Annotation: Mahler, Sarah J. and Patricia R. Pessar. (2001). Gendered Geographies of Power

Mahler, Sarah J. and Patricia R. Pessar. (2001). Gendered Geographies of Power: Analyzing Gender Across Transnational Spaces. Identities, 7(4):441-459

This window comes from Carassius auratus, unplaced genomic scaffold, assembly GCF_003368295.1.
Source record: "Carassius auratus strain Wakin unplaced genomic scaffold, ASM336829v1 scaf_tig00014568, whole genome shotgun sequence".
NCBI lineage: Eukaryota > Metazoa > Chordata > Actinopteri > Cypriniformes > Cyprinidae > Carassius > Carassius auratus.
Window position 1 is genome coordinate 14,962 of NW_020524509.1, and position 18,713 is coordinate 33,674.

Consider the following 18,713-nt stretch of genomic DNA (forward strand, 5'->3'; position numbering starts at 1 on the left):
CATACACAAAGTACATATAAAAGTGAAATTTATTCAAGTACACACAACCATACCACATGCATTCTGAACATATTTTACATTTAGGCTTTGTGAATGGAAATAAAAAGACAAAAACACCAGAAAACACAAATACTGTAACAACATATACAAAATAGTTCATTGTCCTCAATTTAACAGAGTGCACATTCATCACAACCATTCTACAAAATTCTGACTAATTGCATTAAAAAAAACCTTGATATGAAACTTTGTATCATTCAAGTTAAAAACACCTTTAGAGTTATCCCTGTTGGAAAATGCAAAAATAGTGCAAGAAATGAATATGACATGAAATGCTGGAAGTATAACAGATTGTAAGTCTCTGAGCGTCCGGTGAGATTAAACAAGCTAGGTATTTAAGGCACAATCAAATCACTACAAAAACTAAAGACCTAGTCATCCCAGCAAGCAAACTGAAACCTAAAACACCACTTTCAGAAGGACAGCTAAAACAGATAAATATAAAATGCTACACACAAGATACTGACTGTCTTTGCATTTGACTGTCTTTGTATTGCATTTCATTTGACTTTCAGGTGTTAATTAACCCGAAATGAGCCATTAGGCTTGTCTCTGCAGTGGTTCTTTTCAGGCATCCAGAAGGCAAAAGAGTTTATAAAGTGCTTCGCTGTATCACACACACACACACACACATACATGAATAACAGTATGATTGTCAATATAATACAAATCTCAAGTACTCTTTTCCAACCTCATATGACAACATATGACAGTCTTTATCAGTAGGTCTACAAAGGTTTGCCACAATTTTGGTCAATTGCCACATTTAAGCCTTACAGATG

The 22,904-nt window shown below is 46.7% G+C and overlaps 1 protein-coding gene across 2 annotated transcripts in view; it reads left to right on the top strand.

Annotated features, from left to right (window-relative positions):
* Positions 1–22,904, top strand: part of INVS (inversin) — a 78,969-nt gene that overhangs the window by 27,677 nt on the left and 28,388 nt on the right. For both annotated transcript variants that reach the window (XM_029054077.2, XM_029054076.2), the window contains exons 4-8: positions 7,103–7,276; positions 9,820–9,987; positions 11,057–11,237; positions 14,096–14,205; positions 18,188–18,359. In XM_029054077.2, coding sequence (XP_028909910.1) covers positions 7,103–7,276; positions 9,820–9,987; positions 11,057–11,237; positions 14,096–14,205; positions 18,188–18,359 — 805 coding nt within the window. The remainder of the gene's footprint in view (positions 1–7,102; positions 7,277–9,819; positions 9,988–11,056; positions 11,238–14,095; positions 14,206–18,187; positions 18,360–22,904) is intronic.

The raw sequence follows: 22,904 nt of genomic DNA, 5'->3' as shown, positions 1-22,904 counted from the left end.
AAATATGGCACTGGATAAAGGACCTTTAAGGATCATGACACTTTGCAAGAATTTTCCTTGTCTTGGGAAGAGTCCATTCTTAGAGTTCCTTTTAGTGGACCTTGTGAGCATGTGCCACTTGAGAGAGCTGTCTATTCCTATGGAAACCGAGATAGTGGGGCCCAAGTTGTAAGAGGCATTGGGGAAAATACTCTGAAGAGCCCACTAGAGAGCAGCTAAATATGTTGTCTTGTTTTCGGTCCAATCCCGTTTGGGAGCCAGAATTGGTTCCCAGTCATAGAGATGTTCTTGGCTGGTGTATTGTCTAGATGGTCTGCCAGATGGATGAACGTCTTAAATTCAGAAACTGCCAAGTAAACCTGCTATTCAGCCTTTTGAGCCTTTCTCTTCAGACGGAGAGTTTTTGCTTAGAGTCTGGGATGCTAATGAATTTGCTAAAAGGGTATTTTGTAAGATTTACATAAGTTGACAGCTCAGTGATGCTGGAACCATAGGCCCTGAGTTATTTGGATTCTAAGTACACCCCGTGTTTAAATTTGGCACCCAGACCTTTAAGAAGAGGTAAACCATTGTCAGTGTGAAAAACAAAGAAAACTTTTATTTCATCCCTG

The authors expand on Doreen Massey’s concept of “power geometry” to conceptualize gender as a process that “yields a praxis-oriented perspective wherein gender identities, relations and ideologies are fluid, not fixed” (442). The authors develop a three-step model called “gendered geographies of power” to study gender across transnational terrains. The model takes as its foundation the fact that people are situated in pre-constructed hierarchies not only of gender, but of class, sexuality, ethnicity, and nationality (446). In this analytical framework, “gender” is emphasized as that which organizes human actions (446). The first critical step is to distinguish the global from the transnational, and following Kearney’s definitions, they use the former to refer to processes that occur throughout the entire globe (e.g. capitalism). Transnationalism refers to the discussion of the “political, economic, social and cultural processes that extend beyond the borders of a particular state, include actors that are not states, but are shaped by the policies and institutional practices of states” (443). Second, the model also seeks to capture how gender ideologies and relations are reaffirmed or reconfigured within “geographic scales” — specifically, spatial and social scales. By “social location”, the authors refer to “the person’s positions within power hierarchies created through historical, political, economic, geographic, kinship-based, and other socially stratifying factors.” The third step concentrates on the “different types and degrees of agency that people exert given their social locations.” This agency is not only affected by extra-personal factors, but also by individual initiative or cognition, including the power of individual imagination. For instance, some people are not actively part of transnational activity, yet they may live their lives in a “transnational cognitive space” (447).


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